An update on the Online Safety Bill: continued scrutiny and preparations for enforcement

This article was co-authored by Grace Davies, Litigation Assistant, London.

The Online Safety Bill (the Bill) continues to make its way through Parliament, which in due course could introduce major reform of the regulation of online content and providers. The Bill is seen as one of the most far-reaching attempts to date to regulate online content and aims to deliver the UK Government’s manifesto commitment to make the UK the safest place in the world to be online.

Following the inquest into the death of Molly Russell (the Inquest), a 14-year old who took her own life in 2017 after viewing harmful content online, social media companies continue to face mounting pressure to regulate their services.

In parallel, Ofcom, the appointed regulator for online safety, makes preparations for enforcement of the Bill, including its recent Call for Evidence which we explore in more detail below.

The Bill following conclusion of the Inquest

Self-regulation vs need for legislation

A number of concerns were raised in the coroner’s Regulation 28 Report to Prevent Future Deaths following the Inquest into Molly’s death. Further, the coroner noted: “although regulation would be a matter for government I can see no reason why the platforms themselves would not wish to give consideration to self-regulation taking into account the matters raised above. Baroness Kidron OBE, speaking at the second reading of the Bill in the House of Lords stated: “many platforms have upped their game since, but the need for this legislation has not diminished”.

In written evidence submitted to the Chairs of the Online Safety Bill Committee, it agreed with the intentions behind the Bill, and set out its support for making it as effective and workable as possible. However, Meta detailed a number of concerns in relation to the unintended consequences of the drafting of the Bill, referring to concepts being poorly defined and contradictory requirements. In particular, it submitted that parts are overly complex, ambiguous and risk undermining user privacy, as well as criticising the “considerable powers” for ministers, which lack judicial oversight, to direct the regulator Ofcom.

Criminal liability

The legislation will be wide-ranging and will introduce a number of new criminal offences. As part of this, and in response to a rebellion of almost 50 Conservative MPs in relation to an amendment targeting tech bosses who may flout the rules, the UK Government has established criminal liability (and the imposition of potential prison sentences of up to two years), for senior executives of tech firms who persistently ignore Ofcom’s enforcement notices about failing to shield children from harmful content online.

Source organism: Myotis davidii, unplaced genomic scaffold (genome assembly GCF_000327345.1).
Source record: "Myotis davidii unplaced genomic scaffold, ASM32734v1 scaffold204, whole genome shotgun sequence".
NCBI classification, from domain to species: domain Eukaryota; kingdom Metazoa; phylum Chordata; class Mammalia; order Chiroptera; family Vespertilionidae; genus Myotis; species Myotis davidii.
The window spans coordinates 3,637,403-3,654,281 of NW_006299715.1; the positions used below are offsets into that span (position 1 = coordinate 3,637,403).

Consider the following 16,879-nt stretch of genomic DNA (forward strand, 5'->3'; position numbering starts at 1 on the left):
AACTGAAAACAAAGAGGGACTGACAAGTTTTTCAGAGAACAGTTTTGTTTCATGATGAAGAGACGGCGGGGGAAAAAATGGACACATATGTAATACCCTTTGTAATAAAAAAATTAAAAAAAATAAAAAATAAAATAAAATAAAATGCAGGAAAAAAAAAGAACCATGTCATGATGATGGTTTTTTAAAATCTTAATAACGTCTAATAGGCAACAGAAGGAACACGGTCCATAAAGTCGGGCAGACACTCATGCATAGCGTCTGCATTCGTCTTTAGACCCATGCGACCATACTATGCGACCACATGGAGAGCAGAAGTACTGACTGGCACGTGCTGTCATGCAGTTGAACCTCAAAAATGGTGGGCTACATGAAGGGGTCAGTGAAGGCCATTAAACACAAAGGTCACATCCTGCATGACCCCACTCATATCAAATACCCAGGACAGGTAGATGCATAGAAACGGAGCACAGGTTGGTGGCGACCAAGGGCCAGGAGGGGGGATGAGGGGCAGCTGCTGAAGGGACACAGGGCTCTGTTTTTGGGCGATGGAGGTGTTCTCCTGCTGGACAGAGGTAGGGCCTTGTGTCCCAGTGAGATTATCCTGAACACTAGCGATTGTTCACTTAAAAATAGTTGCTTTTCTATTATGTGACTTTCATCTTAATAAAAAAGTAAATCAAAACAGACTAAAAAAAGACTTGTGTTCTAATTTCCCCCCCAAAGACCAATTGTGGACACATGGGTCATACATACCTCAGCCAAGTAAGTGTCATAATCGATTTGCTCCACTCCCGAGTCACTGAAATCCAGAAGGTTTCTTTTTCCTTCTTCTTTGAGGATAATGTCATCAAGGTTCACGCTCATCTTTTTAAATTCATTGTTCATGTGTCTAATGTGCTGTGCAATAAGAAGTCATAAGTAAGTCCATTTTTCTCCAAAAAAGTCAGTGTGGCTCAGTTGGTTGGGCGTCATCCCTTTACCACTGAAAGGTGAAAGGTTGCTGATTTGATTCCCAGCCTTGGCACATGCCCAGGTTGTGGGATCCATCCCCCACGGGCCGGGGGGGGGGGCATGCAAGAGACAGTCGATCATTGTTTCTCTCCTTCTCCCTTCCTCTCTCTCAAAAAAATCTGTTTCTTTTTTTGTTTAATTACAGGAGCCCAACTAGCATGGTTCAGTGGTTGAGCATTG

In essence, the amendment makes it an offence for service providers not to comply with the relevant safety duties protecting children, and where this was committed with the “consent or connivance” of a senior manager or officer, or it was “attributable to their neglect”, that officer would also be guilty of the offence. This language is similar to other regulatory offences and the concepts have been the subject of lengthy legal analysis.

Ofcom’s Call for Evidence – Second phase of online safety regulation: Protection of children (Call for Evidence)

Whilst the Bill continues to make its way through UK Parliament to become law, Ofcom continues its preparations for regulation.

Following its Roadmap to Regulation published in July 2022, which sets out an initial plan for implementation of online safety regulation, and its initial Call for Evidence on the first phase of online safety regulation, in January 2023, Ofcom published its second Call for Evidence. This has a particular focus on:

  • The protection of children from legal but harmful content.
  • The ability to access and assess access to online platforms where children may come across such content.
  • How associated risks can be assessed, managed and mitigated.

The call for evidence, which closed on 21 March 2023, sought to collate evidence in order to assist with the preparation of codes of practice relating to the protection of children, including risk assessment guidance and how online platforms can comply with their duties. It categorised content as follows:

  • 'Primary priority content', such as: pornography; content which promotes self-harm or eating disorders; and legal suicide content.
  • 'Priority content', such as: online abuse, cyberbullying and harassment; harmful health content including misinformation; and content depicting or encouraging violence.

In terms of next steps, Ofcom expects to publish its second consultation in Autumn 2023 based on the information gathered from this Call for Evidence.


In addition to the launch of Ofcom’s most recent Call for Evidence, the Government is working alongside the regulator in preparing for the legislation to come into force. It has indicated that a phased approach will be taken in relation to the duties set out in the Bill and accordingly, Ofcom’s powers. Although enforcement of the legislation is some way off, we can expect illegal content to be tackled first, i.e. the removal of terrorist or child sexual abuse and exploitation material, before addressing the legal but harmful content, dealing with the most harmful first.

Read other items in Crime and Regulatory Brief – April 2023

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